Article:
GSBS Student Publications

Student Author(s)

James Ashley

GSBS Program

Neuroscience

UMMS Affiliation

Department of Neurobiology; Budnik Lab; Graduate School of Biomedical Sciences, Neuroscience Program

Date

1-31-2007

Document Type

Article

Medical Subject Headings

Amino Acid Sequence; Animals; Drosophila; Drosophila Proteins; Drug Resistance; Molecular Sequence Data; Presynaptic Terminals; SNARE Proteins; Synaptic Membranes; Tumor Suppressor Proteins

Disciplines

Neuroscience and Neurobiology

Abstract

Targeted membrane addition is a hallmark of many cellular functions. In the nervous system, modification of synaptic membrane size has a major impact on synaptic function. However, because of the complex shape of neurons and the need to target membrane addition to very small and polarized synaptic compartments, this process is poorly understood. Here, we show that Gtaxin (GTX), a Drosophila t-SNARE (target-soluble N-ethylmaleimide-sensitive factor attachment protein receptor), is required for expansion of postsynaptic membranes during new synapse formation. Mutations in gtx lead to drastic reductions in postsynaptic membrane surface, whereas gtx upregulation results in the formation of complex membrane structures at ectopic sites. Postsynaptic GTX activity depends on its direct interaction with Discs-Large (DLG), a multidomain scaffolding protein of the PSD-95 (postsynaptic density protein-95) family with key roles in cell polarity and formation of cellular junctions as well as synaptic protein anchoring and trafficking. We show that DLG selectively determines the postsynaptic distribution of GTX to type I, but not to type II or type III boutons on the same cell, thereby defining sites of membrane addition to this unique set of glutamatergic synapses. We provide a mechanistic explanation for selective targeted membrane expansion at specific synaptic junctions.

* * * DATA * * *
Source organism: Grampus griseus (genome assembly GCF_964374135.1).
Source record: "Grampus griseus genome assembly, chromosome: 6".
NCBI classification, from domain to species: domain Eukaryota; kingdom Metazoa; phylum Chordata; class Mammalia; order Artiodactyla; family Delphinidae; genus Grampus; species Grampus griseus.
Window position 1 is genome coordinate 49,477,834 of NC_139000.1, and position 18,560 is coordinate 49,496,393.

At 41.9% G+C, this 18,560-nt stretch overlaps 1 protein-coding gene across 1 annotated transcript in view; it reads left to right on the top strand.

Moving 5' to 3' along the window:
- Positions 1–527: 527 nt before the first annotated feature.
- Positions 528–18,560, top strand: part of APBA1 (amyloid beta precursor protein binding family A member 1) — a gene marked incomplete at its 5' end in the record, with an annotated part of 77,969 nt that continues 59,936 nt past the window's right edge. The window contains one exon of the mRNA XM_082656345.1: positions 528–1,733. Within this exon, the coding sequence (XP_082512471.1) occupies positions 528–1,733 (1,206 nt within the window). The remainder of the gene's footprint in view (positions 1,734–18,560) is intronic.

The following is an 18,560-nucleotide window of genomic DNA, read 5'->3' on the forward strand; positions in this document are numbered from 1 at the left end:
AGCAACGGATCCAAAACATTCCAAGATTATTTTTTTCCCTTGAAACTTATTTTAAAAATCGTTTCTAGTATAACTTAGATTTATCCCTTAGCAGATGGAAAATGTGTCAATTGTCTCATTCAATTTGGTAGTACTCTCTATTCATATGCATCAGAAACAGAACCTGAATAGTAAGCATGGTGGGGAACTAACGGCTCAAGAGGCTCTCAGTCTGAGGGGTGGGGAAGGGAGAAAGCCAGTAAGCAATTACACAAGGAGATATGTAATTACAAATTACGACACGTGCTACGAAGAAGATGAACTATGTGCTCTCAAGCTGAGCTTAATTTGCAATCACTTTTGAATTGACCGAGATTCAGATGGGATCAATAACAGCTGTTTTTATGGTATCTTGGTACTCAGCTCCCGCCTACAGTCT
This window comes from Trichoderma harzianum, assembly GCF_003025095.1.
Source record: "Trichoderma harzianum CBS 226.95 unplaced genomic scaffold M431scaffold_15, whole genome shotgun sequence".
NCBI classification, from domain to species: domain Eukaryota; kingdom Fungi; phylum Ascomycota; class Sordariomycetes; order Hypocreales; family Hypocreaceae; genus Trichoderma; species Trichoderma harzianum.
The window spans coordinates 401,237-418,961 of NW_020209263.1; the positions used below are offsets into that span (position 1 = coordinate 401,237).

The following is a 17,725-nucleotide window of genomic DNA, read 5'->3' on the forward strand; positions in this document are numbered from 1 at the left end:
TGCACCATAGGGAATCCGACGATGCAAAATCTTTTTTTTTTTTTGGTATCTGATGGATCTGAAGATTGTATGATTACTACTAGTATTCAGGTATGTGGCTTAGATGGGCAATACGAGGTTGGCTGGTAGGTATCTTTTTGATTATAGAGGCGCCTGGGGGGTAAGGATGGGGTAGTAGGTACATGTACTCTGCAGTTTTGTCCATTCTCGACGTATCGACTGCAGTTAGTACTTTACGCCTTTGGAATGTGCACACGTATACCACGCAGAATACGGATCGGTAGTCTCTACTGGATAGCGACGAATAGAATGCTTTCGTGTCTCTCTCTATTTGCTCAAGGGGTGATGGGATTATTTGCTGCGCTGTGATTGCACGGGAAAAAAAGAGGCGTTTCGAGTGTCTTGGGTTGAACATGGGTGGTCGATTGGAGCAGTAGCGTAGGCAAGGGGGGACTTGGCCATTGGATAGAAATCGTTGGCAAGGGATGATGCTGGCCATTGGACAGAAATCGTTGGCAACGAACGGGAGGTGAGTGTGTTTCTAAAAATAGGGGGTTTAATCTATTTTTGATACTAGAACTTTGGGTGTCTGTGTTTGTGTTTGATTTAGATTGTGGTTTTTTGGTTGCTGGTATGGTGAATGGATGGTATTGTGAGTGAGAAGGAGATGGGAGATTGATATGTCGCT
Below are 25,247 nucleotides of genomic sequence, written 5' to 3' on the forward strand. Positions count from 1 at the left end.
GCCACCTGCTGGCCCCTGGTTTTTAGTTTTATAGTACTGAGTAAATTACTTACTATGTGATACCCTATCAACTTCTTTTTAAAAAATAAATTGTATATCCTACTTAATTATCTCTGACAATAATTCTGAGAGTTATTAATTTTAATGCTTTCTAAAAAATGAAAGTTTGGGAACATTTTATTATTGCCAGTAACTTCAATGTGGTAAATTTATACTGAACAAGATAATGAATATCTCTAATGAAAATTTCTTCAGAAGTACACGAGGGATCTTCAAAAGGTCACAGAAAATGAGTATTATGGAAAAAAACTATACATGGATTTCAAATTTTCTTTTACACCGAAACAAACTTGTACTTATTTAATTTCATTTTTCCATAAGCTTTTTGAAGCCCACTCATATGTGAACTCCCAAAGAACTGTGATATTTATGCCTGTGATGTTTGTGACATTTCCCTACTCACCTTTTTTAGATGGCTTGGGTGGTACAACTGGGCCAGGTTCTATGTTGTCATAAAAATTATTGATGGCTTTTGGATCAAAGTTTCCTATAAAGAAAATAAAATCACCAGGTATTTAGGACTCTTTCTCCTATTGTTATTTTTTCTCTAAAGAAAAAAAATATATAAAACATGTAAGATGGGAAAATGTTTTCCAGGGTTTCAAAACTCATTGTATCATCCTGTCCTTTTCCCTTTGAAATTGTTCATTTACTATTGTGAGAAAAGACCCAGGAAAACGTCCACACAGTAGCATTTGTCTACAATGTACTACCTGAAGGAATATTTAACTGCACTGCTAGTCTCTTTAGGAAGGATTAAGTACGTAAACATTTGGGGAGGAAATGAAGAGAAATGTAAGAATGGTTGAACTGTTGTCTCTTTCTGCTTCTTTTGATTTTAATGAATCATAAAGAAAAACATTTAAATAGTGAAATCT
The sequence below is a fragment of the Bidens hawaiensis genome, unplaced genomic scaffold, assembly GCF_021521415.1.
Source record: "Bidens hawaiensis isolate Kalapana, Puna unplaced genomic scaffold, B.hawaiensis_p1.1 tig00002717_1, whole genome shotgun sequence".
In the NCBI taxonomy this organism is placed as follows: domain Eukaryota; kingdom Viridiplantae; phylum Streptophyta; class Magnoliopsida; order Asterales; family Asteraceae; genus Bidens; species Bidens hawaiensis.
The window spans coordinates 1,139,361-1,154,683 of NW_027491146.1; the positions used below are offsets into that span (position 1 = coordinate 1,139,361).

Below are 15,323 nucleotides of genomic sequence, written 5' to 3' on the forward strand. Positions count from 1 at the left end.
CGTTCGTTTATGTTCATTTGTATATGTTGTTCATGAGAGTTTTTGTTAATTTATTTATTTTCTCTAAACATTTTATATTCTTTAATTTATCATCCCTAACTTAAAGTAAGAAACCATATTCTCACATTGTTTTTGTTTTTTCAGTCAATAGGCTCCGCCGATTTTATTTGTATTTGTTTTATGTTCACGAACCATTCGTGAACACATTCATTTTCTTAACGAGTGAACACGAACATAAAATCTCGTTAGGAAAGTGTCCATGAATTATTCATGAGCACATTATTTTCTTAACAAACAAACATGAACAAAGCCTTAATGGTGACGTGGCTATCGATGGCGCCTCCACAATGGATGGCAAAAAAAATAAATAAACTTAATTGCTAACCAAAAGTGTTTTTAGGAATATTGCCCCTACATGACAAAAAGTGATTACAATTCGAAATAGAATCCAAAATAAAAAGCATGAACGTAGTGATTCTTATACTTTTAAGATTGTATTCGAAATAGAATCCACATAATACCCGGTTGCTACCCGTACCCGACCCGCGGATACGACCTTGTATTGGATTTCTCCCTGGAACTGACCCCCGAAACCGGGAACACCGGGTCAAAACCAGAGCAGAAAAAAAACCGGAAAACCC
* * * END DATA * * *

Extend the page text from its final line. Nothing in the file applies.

Rights and Permissions

Citation: J Neurosci. 2007 Jan 31;27(5):1033-44. Link to article on publisher's site

Related Resources

Link to Article in PubMed

Journal Title

The Journal of neuroscience : the official journal of the Society for Neuroscience

PubMed ID

17267557

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